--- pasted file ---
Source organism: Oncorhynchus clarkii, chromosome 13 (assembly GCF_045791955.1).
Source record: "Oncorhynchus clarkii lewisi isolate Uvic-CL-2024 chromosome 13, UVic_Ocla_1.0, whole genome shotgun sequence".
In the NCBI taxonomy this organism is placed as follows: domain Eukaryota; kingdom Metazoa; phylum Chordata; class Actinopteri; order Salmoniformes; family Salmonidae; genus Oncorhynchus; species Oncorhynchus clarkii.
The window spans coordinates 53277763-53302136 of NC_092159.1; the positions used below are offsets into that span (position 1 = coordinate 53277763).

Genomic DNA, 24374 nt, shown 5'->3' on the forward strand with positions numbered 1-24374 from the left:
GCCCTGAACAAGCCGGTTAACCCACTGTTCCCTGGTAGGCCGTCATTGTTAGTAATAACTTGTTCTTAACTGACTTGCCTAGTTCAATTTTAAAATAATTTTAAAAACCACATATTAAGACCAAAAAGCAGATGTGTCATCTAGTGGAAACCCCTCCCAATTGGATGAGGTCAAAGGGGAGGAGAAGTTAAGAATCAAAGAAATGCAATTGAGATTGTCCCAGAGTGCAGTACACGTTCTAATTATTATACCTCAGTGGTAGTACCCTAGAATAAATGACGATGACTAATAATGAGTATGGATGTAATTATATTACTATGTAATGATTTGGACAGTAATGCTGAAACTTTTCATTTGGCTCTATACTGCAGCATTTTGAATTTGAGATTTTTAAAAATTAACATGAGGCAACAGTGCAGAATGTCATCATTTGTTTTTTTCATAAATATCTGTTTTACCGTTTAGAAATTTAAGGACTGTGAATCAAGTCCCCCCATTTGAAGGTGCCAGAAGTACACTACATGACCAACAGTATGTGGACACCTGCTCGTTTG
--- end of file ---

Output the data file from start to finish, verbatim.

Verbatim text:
Source organism: Oncorhynchus clarkii, chromosome 13 (assembly GCF_045791955.1).
Source record: "Oncorhynchus clarkii lewisi isolate Uvic-CL-2024 chromosome 13, UVic_Ocla_1.0, whole genome shotgun sequence".
In the NCBI taxonomy this organism is placed as follows: domain Eukaryota; kingdom Metazoa; phylum Chordata; class Actinopteri; order Salmoniformes; family Salmonidae; genus Oncorhynchus; species Oncorhynchus clarkii.
The window spans coordinates 53277763-53302136 of NC_092159.1; the positions used below are offsets into that span (position 1 = coordinate 53277763).

Genomic DNA, 24374 nt, shown 5'->3' on the forward strand with positions numbered 1-24374 from the left:
GCCCTGAACAAGCCGGTTAACCCACTGTTCCCTGGTAGGCCGTCATTGTTAGTAATAACTTGTTCTTAACTGACTTGCCTAGTTCAATTTTAAAATAATTTTAAAAACCACATATTAAGACCAAAAAGCAGATGTGTCATCTAGTGGAAACCCCTCCCAATTGGATGAGGTCAAAGGGGAGGAGAAGTTAAGAATCAAAGAAATGCAATTGAGATTGTCCCAGAGTGCAGTACACGTTCTAATTATTATACCTCAGTGGTAGTACCCTAGAATAAATGACGATGACTAATAATGAGTATGGATGTAATTATATTACTATGTAATGATTTGGACAGTAATGCTGAAACTTTTCATTTGGCTCTATACTGCAGCATTTTGAATTTGAGATTTTTAAAAATTAACATGAGGCAACAGTGCAGAATGTCATCATTTGTTTTTTTCATAAATATCTGTTTTACCGTTTAGAAATTTAAGGACTGTGAATCAAGTCCCCCCATTTGAAGGTGCCAGAAGTACACTACATGACCAACAGTATGTGGACACCTGCTCGTTTG